Our year-round resident birds have already fledged one brood and started second families in new nests: cardinals, doves, brown thrashers, chickadees, robins, bluebirds, Carolina wrens, titmice.
Now finally, migratants have begun fledging their young.
Most migrants arrive in late April or early May and must recuperate from the long-distance trip, find mates, and seek out suitable home sites. Thus, for them, there's rarely time for more than a single brood--one chance to lay eggs, incubate and raise the babes, and fledge them to safety. Often as early as late July, adults and young begin their migratory treks back to their winter quarters.
This week, one such migrant pair fledged their drab little babes.
Tree Swallows typically migrate to Central America, but they may go no farther that the Gulf Coast. So they return early, getting a head start on later migrants. This year's first tree swallows showed up in late March.
Named for their affinity for nesting in tree cavities, one pair of local tree swallows chooses instead to nest in a bluebird box we've situated well out in the open in the neighbor's hayfield. This year, the box nearly overflowed with six babes. What a houseful of mouths to feed! The two adults have swept over the hayfield like little aerial vacuum cleaners, bunching up 15-20 tiny insects into a BB-sized ball, a so-called bolus, for a single delivery to the nest.
How we love these acrobatic aerialists, iridescent dark blue on their backs, tuxedo-like snow white on their fronts, the female more drab than the male. While they're amazing to watch, darting on the wing, their bug consumption ranks even more amazing. Two adults feeding young for 15-20 days will consume about 300,000 insects. Since they snag insects only on the wing and since they fly low--under 39 feet--they consume the bugs most annoying to humans. This year, given our mosquitoes, I wish we had several more boxes of these bug-eaters!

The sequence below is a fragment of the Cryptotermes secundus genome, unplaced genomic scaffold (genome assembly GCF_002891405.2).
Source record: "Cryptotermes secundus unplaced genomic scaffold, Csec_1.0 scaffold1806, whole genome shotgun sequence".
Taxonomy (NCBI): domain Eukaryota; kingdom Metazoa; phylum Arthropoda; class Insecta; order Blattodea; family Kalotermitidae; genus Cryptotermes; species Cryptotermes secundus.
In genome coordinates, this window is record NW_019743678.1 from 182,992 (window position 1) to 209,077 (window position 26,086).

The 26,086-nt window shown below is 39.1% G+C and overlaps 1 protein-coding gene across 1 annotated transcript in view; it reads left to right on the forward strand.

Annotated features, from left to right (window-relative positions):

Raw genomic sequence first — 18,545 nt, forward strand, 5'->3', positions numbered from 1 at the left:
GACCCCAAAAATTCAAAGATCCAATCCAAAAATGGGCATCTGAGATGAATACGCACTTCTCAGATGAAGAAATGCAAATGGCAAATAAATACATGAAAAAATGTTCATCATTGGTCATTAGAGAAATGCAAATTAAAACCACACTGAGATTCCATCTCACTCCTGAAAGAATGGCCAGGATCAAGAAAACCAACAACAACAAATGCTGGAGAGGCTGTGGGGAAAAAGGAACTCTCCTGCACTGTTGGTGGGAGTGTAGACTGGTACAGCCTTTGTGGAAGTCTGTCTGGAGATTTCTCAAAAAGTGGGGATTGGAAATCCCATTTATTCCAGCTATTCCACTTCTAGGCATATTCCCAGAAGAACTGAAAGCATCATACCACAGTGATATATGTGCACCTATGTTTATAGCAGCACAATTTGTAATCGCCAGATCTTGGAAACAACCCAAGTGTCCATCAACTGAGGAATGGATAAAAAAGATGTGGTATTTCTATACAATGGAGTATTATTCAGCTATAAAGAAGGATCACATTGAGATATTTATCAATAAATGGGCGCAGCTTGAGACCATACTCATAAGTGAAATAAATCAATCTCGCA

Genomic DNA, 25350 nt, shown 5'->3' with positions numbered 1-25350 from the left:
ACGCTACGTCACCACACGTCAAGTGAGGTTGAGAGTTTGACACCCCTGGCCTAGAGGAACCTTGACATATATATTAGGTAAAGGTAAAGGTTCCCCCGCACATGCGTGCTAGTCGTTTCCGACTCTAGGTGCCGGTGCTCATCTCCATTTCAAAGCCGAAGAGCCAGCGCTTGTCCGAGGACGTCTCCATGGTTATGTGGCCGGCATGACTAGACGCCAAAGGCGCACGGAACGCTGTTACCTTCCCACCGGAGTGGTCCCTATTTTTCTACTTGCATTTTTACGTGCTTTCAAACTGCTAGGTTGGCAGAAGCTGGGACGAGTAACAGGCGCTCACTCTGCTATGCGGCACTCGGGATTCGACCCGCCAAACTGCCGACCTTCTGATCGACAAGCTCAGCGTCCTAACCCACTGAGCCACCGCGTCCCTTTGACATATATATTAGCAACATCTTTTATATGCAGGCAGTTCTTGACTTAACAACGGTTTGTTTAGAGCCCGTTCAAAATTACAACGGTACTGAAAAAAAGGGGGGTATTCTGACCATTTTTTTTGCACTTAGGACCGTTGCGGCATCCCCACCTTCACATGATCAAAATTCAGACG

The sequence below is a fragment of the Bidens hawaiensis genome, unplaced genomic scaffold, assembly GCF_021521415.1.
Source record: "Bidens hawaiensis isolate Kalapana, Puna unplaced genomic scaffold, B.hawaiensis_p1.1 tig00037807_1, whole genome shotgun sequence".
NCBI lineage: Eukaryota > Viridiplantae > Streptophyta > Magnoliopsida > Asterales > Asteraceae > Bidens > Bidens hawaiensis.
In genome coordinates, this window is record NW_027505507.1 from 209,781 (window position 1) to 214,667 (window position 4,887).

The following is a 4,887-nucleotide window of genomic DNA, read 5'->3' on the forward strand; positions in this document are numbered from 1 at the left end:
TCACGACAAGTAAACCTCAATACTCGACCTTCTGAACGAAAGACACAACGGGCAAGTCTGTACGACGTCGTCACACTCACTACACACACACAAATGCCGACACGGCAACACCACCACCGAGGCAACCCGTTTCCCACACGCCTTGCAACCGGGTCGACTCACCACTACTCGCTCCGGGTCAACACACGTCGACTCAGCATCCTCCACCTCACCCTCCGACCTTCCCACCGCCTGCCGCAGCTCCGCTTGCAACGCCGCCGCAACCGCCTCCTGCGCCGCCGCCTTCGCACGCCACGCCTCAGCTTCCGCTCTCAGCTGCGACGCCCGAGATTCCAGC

But my husband, chief bluebird-box supervisor, may tell another story. In order to keep our precious bluebirds safe, protected from ants and wasps, he "runs the trail" weekly, checking his 12 boxes, monitoring and cleaning out old nests. Bluebirds seem to take the checks in stride, perhaps burbling a note or two about the intrusion but bearing no ill will.
Not so with tree swallows. Highly territorial, they take the whole affair personally. Over time, hubby has been buzzed and dive-bombed by little swallows that look surprisingly large when diving toward one's eyes. Although none have actually made contact with his bare head, he's become really good at ducking--and wearing hats.
Adults and fledglings will hang around the area until early fall. Then they'll join hundreds of their fellows, roosting together, usually near marshes. The hundreds will join thousands and ultimately lift off for parts south.
Meanwhile, maybe we should turn honest and call the bluebird box for what it really is: our tree-swallow box.